In 1984, the artist held a splendid show of landscapes in watercolor and acrylic inspired by the Baguio mountain scenery and in which the artist explored the myriad possibilities of watercolor and found delight in the many insights into the art of landscape that the medium disclosed. Some of these were small works and a number of them in large-scale, in Japanese ink on Arches paper, exquisitely framed like Japanese screen panels with hinges and bright brass motifs. In these paintings, black-and-white was dominant with color used for accent or contrast. Likewise, the in­terplay of figure and space was brought out to the full, with the spaces as integral part of the entire com­positional design and artistic expression.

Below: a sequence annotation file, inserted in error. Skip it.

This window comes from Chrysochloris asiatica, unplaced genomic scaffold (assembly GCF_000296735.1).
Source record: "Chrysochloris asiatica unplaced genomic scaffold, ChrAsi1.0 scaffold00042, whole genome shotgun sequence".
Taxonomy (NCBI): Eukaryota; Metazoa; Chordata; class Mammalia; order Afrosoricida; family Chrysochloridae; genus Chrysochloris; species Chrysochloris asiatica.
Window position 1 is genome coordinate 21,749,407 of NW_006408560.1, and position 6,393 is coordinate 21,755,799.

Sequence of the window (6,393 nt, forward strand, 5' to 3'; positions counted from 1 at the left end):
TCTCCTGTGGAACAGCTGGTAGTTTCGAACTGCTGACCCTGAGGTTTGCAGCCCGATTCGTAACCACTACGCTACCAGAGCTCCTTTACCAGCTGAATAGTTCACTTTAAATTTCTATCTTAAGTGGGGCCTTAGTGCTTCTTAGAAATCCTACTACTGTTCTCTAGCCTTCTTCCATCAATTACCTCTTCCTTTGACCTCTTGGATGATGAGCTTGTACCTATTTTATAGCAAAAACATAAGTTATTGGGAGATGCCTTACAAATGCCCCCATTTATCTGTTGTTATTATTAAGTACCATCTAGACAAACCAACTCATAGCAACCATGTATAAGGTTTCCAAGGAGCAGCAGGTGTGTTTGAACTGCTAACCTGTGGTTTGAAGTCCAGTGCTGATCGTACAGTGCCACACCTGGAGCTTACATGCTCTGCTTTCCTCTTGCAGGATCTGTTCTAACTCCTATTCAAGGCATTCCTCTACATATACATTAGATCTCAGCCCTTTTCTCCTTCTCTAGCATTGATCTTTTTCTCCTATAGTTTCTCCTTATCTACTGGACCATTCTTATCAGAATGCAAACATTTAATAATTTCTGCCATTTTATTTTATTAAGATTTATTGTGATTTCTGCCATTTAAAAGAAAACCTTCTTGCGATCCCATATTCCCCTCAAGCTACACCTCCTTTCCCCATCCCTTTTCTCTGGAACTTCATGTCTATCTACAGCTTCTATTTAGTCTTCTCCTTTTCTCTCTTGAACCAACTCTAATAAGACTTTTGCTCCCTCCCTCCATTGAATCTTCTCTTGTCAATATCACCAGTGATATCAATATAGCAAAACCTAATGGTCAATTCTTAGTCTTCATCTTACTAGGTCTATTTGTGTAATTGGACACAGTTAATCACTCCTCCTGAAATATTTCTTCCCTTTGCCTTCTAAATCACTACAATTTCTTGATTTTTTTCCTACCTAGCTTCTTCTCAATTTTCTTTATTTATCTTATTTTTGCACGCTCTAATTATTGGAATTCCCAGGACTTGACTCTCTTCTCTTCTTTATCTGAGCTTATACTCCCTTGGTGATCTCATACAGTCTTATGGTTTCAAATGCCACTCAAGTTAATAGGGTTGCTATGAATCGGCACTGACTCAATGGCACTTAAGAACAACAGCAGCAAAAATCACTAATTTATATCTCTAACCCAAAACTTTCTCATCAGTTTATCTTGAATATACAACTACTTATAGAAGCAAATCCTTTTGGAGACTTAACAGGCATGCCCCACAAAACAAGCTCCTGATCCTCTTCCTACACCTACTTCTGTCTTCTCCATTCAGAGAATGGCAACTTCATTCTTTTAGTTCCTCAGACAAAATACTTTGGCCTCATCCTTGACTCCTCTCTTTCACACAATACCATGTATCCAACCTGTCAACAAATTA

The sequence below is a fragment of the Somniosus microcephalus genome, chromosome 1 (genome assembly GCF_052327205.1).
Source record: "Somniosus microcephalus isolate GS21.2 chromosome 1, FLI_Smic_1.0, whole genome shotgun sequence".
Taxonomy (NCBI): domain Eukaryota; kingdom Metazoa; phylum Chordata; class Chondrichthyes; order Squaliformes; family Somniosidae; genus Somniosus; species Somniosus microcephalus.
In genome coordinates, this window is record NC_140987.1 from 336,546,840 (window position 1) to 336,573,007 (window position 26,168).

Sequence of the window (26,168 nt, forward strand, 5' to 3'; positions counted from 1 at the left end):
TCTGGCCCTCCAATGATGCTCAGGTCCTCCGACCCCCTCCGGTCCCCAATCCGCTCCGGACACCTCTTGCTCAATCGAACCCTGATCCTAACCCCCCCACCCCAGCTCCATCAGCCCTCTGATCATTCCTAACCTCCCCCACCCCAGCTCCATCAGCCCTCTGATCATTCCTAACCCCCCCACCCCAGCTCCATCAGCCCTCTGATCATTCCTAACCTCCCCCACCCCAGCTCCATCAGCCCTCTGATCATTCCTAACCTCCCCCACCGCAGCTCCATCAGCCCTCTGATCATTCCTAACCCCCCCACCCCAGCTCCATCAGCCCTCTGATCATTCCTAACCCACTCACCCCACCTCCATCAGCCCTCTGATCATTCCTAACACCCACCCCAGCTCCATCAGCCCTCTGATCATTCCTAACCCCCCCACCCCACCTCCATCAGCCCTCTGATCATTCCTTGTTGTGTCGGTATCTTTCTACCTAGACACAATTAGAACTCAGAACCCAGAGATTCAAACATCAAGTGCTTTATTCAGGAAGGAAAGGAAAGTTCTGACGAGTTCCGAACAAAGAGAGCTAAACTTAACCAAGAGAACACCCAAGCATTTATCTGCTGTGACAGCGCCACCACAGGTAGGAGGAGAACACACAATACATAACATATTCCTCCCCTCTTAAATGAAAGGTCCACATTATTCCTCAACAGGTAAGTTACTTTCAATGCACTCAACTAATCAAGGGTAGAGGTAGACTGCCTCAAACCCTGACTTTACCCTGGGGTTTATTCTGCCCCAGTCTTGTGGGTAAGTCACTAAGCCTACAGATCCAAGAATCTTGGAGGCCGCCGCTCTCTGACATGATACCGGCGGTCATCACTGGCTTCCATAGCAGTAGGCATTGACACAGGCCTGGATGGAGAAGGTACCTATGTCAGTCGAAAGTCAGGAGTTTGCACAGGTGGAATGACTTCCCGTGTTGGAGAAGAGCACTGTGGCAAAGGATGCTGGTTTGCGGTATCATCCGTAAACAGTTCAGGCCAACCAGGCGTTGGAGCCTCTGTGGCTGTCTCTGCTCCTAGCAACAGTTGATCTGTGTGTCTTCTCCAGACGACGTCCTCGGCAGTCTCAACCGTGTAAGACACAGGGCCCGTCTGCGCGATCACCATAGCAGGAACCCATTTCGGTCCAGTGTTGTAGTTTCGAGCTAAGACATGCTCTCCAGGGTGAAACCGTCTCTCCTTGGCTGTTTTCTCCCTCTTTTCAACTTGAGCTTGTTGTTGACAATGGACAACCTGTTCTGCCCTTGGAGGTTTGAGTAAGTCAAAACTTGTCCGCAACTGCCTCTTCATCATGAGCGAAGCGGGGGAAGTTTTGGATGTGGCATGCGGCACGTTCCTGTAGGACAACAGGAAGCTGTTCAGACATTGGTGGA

Even more, these landscapes capture the spirit of the place: the small houses dotting the grassy slopes and, through the ancient and evergreen mountains, the mist rising in thin diaphanous wreathes through the valleys. At times, a bright yellow burst of sunlight is caught in a deep hollow and reflected on the hillsides of tall pines and clusters of cottages. The hues are mostly cool, deep blue-greens shading into black and contrasting with their complementaries, with white spaces between and around, crisp or soft as fog, as the shifting tonalities follow the play of light-and­shadow on the picturesque terrain of mountains and valleys that create the unique drama of the place. The gestural ardor of these paintings seeks to go beyond the specific features of the landscapes to capture the large, basic rhythms of nature. Thus, the spontaneous and fluid calligraphy brings out the earth movements in the undulating mountains and hills, with every­where the 61an vital in the trees and vegetation stir­ring and burgeoning with primeval energy.